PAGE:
Frisco ISD joins school districts around the state that are taking time this week to remember the Holocaust.
In the summer of 2019, Governor Greg Abbott signed Senate Bill 1828 into law. SB 1828 created Holocaust Remembrance Week, which requires schools to educate students about the Holocaust and inspire a sense of responsibility to uphold human value and prevent future atrocities.
At the Holocaust and Genocide Commission’s suggestion, the Governor’s Office aligned Holocaust Remembrance week with January 27, which is International Holocaust Remembrance Day and the date Auschwitz was liberated by Allied troops.
This week, students across Frisco ISD are participating in age-appropriate instruction to remember the Holocaust.
Nelson Middle School staff hope to inspire students to be kinder and more accepting by learning more about the Holocaust.
Ashley Luhrs is an eighth grade Integrated Language Arts teacher who helped plan the Nelson Holocaust Remembrance Week.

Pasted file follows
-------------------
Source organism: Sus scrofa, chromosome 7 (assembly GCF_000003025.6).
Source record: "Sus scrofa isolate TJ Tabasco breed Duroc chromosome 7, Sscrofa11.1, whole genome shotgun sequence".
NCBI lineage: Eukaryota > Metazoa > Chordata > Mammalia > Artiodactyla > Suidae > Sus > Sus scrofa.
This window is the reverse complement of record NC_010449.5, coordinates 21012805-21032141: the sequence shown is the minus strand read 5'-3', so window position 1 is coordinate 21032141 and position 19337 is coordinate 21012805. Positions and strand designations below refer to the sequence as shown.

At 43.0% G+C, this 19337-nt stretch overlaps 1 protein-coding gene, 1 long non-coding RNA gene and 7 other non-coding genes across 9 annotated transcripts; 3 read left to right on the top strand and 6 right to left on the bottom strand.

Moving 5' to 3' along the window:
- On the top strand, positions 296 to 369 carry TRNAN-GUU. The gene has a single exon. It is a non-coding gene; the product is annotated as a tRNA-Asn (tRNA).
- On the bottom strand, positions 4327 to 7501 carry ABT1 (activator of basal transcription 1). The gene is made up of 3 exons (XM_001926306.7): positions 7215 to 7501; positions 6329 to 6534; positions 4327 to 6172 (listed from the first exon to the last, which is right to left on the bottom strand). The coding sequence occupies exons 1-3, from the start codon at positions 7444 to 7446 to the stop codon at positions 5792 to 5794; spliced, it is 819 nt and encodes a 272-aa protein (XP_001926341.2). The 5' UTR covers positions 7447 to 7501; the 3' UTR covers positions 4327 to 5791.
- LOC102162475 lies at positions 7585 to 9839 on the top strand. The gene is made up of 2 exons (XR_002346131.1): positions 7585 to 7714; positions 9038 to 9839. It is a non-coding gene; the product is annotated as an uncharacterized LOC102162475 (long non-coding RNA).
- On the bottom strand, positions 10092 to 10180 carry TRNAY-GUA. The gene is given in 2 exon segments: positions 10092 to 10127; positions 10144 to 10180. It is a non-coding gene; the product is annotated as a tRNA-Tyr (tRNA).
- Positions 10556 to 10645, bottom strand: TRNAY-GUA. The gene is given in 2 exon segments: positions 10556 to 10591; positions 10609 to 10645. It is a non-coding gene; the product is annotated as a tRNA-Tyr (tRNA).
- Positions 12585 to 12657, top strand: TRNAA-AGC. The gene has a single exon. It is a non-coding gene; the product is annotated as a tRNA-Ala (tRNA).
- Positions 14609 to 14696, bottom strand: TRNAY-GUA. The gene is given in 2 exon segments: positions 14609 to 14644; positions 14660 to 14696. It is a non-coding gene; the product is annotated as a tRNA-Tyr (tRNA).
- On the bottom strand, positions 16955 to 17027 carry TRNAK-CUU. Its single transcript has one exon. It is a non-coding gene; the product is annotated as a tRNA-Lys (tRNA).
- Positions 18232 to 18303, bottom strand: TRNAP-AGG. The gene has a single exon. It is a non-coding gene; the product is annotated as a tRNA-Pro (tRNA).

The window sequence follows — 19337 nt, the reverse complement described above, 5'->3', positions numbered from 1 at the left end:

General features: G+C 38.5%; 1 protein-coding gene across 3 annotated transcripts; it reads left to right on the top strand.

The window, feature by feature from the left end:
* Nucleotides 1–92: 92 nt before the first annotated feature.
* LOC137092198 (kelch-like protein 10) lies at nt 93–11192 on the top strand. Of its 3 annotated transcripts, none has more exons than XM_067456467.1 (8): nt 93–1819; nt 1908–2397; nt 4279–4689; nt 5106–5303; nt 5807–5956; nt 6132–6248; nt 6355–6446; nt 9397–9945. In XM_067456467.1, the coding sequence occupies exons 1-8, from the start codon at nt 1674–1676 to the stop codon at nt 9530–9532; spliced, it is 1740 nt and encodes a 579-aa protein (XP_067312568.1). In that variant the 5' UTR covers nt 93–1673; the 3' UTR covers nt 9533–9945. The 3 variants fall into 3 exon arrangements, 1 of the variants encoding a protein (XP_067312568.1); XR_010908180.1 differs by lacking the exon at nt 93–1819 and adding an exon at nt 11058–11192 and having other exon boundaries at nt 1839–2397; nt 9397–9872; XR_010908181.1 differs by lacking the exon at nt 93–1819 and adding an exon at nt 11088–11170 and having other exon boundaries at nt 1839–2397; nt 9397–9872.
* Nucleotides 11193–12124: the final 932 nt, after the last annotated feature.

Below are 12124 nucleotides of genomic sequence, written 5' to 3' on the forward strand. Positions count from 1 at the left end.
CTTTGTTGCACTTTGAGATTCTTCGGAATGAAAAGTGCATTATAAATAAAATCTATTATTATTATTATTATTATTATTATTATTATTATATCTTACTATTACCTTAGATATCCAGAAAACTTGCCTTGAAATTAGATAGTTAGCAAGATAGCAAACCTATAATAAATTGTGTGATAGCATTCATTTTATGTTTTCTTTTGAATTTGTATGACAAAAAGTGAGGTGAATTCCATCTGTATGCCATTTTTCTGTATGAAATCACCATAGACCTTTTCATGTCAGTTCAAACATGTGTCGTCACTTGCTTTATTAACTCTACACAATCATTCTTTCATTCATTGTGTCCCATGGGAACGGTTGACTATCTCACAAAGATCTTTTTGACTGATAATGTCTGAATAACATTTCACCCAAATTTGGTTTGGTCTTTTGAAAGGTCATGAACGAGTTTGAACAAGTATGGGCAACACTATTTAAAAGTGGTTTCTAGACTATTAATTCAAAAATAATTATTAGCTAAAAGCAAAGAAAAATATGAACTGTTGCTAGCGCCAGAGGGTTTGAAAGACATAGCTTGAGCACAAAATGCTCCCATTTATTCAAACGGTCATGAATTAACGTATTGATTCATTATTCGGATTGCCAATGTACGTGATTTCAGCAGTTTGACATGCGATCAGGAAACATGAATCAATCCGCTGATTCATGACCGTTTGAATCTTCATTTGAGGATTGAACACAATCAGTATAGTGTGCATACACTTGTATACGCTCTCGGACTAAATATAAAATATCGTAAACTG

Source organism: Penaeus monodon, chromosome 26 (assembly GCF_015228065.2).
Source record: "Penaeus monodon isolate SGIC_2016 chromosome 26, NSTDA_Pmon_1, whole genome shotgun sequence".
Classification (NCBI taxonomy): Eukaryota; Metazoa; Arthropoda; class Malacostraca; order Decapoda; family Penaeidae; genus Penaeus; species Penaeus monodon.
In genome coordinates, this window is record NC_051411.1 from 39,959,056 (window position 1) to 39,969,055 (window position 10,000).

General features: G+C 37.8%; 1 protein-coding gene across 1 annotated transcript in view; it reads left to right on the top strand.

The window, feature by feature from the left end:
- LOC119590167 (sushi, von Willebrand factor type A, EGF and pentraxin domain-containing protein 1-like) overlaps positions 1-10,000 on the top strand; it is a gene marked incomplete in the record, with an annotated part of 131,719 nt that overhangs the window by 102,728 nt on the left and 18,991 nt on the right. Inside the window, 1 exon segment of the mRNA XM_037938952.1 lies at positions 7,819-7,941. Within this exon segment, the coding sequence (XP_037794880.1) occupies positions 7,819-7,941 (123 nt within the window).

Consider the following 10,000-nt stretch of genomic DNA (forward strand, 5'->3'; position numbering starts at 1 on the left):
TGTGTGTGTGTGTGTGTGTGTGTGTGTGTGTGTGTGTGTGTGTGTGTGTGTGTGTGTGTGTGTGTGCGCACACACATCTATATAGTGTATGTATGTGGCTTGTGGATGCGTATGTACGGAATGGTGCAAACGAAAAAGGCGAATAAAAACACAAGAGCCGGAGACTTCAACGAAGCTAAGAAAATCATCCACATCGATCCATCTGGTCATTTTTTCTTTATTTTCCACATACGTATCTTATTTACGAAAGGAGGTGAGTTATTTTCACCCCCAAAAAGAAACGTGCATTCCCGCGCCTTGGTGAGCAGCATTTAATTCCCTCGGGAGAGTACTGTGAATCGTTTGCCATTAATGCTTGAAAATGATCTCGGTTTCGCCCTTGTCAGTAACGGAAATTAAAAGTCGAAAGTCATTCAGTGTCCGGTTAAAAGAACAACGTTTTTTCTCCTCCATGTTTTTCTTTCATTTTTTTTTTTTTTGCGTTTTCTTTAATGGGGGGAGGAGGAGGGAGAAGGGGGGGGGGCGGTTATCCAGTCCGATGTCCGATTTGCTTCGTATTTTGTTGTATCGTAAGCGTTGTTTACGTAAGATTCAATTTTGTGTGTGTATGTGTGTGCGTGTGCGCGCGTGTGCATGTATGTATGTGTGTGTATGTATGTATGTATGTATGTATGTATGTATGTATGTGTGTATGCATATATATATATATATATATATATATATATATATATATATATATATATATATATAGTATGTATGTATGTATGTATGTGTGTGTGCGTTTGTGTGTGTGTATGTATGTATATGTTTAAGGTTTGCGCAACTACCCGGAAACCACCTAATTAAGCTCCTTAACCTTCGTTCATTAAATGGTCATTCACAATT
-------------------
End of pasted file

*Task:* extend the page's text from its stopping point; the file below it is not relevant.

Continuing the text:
“By connecting our Holocaust Remembrance activities with the important lessons of tolerance and acceptance of diversity, students are able to understand the impact one person can have,” Luhrs said.
During advisory, Nelson staff guided students through a lesson to help them understand the importance of taking a stand while being more tolerant and accepting of the differences of others.
Inspired by the Holocaust Museum of Houston’s Butterfly Project, students made butterflies as a symbol of hope and to serve as a reminder of the importance of tolerance and acceptance.
“At Nelson, students created butterflies that were hung on the windows in the main hallway as a reminder of the importance of seeking to understand the value in differences, as well as the importance of empathy and speaking up for those in need,” Luhrs said.
As the students walk through the Nelson hallways, the butterflies are a reminder to students that diversity unites everyone and that everyone must work to accept others who are different.
Across Frisco ISD, students are learning what they can do to make the world a better place by learning lessons from the past.